A while back I was sitting with my wife outside a cafe in Italy, and a young woman started walking around the tables, leaving a small toy on each, along with a short note. The note explained that she was a single mother of two small daughters, and she was selling these little trinkets to help keep them fed and clothed.
One of my top personal values is compassion (along with connection and contribution) so you may be surprised to discover that I rarely buy from such sellers. It’s not that I don’t feel for them, or that I resent their attempt at enterprise – I just feel that they could find better ways to add real value to the world, and get better paid for it. And buying something I don’t need will only encourage a reliance on charity rather than a fair exchange of value.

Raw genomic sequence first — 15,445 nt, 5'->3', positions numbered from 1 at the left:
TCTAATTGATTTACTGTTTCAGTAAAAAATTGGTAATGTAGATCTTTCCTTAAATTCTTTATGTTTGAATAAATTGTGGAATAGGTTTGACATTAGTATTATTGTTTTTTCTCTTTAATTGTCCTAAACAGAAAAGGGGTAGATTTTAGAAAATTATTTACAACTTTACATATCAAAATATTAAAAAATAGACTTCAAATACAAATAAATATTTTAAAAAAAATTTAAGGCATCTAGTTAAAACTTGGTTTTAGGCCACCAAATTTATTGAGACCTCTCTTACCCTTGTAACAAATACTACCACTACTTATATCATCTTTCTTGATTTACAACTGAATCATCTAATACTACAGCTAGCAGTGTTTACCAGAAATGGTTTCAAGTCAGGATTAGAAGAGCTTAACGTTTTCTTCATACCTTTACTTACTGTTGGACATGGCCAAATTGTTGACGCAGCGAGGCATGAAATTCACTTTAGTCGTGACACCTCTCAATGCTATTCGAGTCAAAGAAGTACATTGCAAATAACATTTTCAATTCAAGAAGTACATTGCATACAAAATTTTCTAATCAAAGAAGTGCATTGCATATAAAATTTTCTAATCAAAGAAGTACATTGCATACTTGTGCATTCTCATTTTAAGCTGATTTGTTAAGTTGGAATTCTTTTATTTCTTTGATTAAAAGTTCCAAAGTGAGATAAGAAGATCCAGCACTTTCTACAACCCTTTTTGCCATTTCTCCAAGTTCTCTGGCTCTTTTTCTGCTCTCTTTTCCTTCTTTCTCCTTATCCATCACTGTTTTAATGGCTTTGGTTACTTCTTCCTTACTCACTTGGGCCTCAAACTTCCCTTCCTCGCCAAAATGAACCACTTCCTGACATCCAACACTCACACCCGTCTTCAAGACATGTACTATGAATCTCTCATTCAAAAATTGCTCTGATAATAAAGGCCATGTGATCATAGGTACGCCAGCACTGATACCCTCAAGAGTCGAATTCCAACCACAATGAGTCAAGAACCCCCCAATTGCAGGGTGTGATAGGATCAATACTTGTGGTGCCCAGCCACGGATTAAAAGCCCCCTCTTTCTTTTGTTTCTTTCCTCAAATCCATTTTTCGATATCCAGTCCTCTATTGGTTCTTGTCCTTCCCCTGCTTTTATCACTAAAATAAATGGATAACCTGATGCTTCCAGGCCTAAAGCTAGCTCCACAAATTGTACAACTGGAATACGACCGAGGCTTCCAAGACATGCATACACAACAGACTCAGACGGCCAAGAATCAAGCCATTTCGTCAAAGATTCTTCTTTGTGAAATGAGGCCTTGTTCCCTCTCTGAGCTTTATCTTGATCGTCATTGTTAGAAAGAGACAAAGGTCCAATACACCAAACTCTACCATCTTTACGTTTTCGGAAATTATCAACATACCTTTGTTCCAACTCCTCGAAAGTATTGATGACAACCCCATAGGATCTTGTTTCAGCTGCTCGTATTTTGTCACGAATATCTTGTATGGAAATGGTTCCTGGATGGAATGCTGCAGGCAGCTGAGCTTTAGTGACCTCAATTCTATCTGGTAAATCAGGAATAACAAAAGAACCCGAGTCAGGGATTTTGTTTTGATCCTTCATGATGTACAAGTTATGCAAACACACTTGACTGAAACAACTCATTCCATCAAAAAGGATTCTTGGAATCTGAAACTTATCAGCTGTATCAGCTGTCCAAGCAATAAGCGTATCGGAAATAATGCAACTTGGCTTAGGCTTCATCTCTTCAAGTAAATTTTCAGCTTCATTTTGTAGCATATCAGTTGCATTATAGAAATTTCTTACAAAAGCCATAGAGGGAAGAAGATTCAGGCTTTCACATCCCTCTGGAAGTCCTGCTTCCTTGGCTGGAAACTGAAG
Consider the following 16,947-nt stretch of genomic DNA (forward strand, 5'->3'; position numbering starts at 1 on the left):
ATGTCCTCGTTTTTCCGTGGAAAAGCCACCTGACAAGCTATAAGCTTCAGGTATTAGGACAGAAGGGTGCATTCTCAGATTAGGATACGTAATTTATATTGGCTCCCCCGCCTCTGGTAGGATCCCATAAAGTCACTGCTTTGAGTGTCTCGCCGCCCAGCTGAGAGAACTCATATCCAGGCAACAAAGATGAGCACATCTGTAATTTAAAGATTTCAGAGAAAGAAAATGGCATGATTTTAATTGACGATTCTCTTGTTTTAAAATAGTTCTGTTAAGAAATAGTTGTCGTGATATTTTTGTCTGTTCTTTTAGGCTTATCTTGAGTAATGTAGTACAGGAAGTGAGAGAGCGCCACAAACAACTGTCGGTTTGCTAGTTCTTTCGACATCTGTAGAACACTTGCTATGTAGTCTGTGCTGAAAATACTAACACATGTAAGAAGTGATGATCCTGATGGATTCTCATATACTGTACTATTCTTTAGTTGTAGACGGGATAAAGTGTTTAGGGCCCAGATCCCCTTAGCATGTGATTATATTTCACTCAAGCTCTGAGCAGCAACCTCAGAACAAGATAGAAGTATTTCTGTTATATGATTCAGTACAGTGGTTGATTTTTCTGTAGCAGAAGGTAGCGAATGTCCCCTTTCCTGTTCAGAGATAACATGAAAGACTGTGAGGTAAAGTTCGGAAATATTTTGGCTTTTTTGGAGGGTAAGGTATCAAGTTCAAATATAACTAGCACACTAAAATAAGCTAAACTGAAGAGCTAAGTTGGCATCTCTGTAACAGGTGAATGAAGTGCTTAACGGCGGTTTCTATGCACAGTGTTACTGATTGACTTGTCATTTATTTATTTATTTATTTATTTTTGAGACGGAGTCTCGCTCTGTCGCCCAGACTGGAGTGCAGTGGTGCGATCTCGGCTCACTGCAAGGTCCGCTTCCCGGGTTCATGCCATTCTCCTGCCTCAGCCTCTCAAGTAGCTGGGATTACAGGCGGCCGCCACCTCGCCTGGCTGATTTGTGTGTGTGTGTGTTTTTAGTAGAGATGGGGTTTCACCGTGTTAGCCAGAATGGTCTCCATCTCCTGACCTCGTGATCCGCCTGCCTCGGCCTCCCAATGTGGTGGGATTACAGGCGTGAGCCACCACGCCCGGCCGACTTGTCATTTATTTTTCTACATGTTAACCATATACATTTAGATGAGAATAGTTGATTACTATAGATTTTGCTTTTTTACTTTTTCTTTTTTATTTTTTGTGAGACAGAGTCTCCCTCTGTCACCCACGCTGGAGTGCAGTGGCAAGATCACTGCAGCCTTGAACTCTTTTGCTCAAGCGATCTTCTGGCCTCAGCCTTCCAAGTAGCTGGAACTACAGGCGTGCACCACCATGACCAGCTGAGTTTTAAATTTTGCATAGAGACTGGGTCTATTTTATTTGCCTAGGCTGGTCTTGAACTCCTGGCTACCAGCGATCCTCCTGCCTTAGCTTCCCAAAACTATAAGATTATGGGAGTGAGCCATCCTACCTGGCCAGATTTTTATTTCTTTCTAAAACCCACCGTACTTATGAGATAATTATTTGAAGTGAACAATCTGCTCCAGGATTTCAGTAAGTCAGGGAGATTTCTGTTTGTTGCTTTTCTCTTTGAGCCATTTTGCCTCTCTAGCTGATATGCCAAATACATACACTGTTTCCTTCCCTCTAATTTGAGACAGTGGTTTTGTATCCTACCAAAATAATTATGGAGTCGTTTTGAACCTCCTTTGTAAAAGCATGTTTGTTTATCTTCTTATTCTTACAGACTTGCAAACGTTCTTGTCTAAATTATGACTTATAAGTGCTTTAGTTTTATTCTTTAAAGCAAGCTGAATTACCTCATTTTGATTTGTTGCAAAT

As the woman passed back around the tables, collecting up her wares, several of the customers handed her a few coins and kept the toy. There didn’t seem to be any conversation around price, so presumably each paid whatever it was worth to them.
Then one well-dressed middle-aged woman sitting quite close to us handed over some money and, as the vendor thanked her, the lady picked up the toy and handed it back with a beneficent smile: “Keep it, dear, keep it!” she said with a wave of her hand, “you can sell it to someone else.”
And with that single grandiose gesture, motivated by benevolence though it was, she turned an independent business-person into a beggar.
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